First, I suggest you think twice before ingesting any inorganic material. Ask the commonsense questions you should ask about any non-food product that is being aggressively promoted: What's in this? Is it safe to consume? How does anybody know it's safe? Is there a track record of safe use? Is there an independent source that can corroborate the product's safety without being financially involved in the product?
If you can't get green light answers on these questions, I would recommend avoiding consuming that product.
Second, listen to your intuition: Is the marketing too good to be true? Is it being heralded as a "miracle" cure for whatever ails you? Certainly, there are supplements that are almost miraculous in nature, such as vitamin D, or astaxanthin, or even phytonutrients like resveratrol. But "miracle" nutrients are rare, and they usually come from living systems (plants, for the most part), not from rocks. While both trace minerals and macro minerals have a crucial role to play in human health -- I've promoted many trace minerals myself -- when they are mixed with relatively high concentrations of aluminum and iron, any biochemist or nutritionist would naturally begin to ask some commonsense questions about ingesting that product on a regular basis.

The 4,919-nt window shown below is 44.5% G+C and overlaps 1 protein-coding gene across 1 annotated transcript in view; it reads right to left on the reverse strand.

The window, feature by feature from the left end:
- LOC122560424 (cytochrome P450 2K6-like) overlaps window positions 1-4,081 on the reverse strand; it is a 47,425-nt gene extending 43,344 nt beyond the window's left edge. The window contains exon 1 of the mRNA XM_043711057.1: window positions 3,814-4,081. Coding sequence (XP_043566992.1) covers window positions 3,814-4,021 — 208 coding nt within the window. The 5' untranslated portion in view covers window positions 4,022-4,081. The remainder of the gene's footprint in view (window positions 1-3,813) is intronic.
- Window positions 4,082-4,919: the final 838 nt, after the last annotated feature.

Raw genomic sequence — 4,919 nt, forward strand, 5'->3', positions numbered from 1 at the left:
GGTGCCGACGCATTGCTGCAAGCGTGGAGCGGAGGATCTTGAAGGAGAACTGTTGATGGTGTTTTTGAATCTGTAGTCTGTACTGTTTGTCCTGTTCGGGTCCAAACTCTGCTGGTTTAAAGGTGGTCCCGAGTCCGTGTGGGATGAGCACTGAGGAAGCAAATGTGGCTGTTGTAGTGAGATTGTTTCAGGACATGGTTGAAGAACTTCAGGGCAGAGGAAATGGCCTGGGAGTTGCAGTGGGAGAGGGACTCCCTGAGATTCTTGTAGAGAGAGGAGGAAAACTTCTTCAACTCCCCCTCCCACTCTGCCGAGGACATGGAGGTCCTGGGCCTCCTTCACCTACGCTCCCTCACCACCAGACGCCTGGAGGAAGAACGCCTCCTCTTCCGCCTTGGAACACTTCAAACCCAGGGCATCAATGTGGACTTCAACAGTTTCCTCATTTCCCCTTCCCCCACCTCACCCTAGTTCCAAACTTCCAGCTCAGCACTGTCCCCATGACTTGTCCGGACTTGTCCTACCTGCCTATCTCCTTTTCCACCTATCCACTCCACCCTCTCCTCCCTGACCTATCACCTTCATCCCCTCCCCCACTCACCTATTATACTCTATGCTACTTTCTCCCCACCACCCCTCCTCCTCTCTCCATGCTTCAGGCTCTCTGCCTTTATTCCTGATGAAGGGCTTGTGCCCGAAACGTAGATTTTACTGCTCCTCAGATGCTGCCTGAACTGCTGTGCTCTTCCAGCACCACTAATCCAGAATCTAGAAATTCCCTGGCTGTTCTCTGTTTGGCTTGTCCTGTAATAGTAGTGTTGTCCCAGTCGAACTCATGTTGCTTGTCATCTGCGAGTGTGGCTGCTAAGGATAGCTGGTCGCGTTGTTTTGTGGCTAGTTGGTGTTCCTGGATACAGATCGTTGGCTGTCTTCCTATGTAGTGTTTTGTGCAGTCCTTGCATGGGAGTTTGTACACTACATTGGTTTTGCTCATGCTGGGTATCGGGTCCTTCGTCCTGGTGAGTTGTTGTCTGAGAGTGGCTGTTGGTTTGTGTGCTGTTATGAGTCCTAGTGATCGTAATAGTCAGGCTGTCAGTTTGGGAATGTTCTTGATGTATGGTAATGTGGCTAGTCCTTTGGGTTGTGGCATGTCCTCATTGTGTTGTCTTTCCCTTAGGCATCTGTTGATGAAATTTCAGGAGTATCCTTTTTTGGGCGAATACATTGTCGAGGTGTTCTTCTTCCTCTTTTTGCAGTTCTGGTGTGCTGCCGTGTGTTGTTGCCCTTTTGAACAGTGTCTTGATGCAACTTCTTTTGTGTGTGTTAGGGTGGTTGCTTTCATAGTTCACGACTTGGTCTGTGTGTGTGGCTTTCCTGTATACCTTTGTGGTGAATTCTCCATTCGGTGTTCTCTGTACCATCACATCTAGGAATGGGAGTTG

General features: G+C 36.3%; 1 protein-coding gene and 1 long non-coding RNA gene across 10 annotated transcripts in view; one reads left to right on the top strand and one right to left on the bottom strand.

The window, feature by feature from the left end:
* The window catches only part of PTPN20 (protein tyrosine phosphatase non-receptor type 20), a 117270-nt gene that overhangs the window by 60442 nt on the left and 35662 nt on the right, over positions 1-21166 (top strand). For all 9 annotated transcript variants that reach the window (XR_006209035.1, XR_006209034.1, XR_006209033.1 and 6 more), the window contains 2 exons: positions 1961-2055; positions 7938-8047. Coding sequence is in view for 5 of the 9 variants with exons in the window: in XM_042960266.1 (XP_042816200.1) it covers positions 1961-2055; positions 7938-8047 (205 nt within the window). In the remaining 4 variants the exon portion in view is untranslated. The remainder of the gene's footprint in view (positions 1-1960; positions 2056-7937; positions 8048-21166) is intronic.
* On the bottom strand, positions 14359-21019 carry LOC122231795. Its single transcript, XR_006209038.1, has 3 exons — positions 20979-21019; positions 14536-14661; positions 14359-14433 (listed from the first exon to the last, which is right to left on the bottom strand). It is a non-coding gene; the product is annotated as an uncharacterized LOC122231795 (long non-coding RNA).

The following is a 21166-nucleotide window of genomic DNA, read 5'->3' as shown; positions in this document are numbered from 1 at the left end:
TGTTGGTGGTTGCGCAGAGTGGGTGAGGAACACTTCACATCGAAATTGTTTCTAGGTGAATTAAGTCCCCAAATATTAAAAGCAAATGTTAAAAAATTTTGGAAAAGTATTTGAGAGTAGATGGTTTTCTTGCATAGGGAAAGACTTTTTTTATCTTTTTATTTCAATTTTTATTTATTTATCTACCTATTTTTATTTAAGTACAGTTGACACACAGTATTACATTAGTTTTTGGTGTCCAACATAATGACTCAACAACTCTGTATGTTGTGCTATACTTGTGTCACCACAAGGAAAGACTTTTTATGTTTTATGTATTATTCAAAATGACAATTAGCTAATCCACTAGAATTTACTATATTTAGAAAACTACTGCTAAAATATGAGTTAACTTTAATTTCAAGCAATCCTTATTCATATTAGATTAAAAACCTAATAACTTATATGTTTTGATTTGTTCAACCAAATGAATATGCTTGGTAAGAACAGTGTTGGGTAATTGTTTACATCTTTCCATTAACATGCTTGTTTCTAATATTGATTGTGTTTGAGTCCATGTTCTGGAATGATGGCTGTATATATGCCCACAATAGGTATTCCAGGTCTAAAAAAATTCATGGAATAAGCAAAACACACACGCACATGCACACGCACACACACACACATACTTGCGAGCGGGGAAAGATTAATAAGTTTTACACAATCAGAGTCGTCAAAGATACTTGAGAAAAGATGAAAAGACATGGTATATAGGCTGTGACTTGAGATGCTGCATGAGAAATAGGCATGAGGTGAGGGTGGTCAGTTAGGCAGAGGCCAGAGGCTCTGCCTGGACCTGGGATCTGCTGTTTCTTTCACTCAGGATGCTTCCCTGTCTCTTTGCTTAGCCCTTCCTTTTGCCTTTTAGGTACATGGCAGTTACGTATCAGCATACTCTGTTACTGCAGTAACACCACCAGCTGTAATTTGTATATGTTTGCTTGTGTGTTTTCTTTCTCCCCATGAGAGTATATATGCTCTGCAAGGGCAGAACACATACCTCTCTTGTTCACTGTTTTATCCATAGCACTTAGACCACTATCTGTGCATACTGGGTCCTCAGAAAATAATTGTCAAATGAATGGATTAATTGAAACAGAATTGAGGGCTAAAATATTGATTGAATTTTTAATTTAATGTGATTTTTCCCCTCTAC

Third, if you bought Adya Clarity merely to cleanse water due to its coagulation action, then it will obviously still function in that way, and there's no need to return it or ask for a refund. It can conceivably function as an emergency water filtration technology.
But as a side note, you can purchase aluminum sulfate from Amazon.com for just a few dollars a pound. Iron sulfate and magnesium sulfate are similarly inexpensive. If you're only looking to treat dirty water with coagulation minerals, you can do it for a whole lot less money by simply purchasing bulk minerals on the internet. For example, here's 4 pounds of aluminum sulfate for less than ten bucks: http://www.amazon.com/Bonide-Aluminum-Sulfat...